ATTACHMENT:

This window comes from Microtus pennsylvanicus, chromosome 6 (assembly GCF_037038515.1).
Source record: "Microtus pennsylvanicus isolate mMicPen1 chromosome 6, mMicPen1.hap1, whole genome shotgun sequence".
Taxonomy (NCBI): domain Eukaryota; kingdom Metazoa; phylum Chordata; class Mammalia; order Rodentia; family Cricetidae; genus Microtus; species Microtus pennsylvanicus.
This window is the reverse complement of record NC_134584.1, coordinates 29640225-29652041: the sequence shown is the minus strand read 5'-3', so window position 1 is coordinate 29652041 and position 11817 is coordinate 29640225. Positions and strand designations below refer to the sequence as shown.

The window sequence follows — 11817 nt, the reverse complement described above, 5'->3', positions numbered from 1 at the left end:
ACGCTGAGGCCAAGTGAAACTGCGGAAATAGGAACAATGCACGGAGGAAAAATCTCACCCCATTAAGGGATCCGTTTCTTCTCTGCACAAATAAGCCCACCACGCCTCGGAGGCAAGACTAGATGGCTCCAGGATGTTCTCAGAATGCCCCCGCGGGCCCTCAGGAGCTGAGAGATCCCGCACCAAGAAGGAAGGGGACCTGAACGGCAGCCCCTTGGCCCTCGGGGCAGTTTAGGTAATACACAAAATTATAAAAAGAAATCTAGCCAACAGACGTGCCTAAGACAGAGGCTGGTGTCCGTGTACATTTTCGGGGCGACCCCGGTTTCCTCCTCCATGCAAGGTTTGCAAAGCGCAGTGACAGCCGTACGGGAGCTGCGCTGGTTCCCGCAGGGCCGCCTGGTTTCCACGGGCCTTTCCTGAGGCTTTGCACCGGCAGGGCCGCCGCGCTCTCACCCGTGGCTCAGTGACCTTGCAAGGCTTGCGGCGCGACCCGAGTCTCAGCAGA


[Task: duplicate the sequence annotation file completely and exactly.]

This window comes from Microtus pennsylvanicus, chromosome 6 (assembly GCF_037038515.1).
Source record: "Microtus pennsylvanicus isolate mMicPen1 chromosome 6, mMicPen1.hap1, whole genome shotgun sequence".
Taxonomy (NCBI): domain Eukaryota; kingdom Metazoa; phylum Chordata; class Mammalia; order Rodentia; family Cricetidae; genus Microtus; species Microtus pennsylvanicus.
This window is the reverse complement of record NC_134584.1, coordinates 29640225-29652041: the sequence shown is the minus strand read 5'-3', so window position 1 is coordinate 29652041 and position 11817 is coordinate 29640225. Positions and strand designations below refer to the sequence as shown.

The window sequence follows — 11817 nt, the reverse complement described above, 5'->3', positions numbered from 1 at the left end:
ACGCTGAGGCCAAGTGAAACTGCGGAAATAGGAACAATGCACGGAGGAAAAATCTCACCCCATTAAGGGATCCGTTTCTTCTCTGCACAAATAAGCCCACCACGCCTCGGAGGCAAGACTAGATGGCTCCAGGATGTTCTCAGAATGCCCCCGCGGGCCCTCAGGAGCTGAGAGATCCCGCACCAAGAAGGAAGGGGACCTGAACGGCAGCCCCTTGGCCCTCGGGGCAGTTTAGGTAATACACAAAATTATAAAAAGAAATCTAGCCAACAGACGTGCCTAAGACAGAGGCTGGTGTCCGTGTACATTTTCGGGGCGACCCCGGTTTCCTCCTCCATGCAAGGTTTGCAAAGCGCAGTGACAGCCGTACGGGAGCTGCGCTGGTTCCCGCAGGGCCGCCTGGTTTCCACGGGCCTTTCCTGAGGCTTTGCACCGGCAGGGCCGCCGCGCTCTCACCCGTGGCTCAGTGACCTTGCAAGGCTTGCGGCGCGACCCGAGTCTCAGCAGA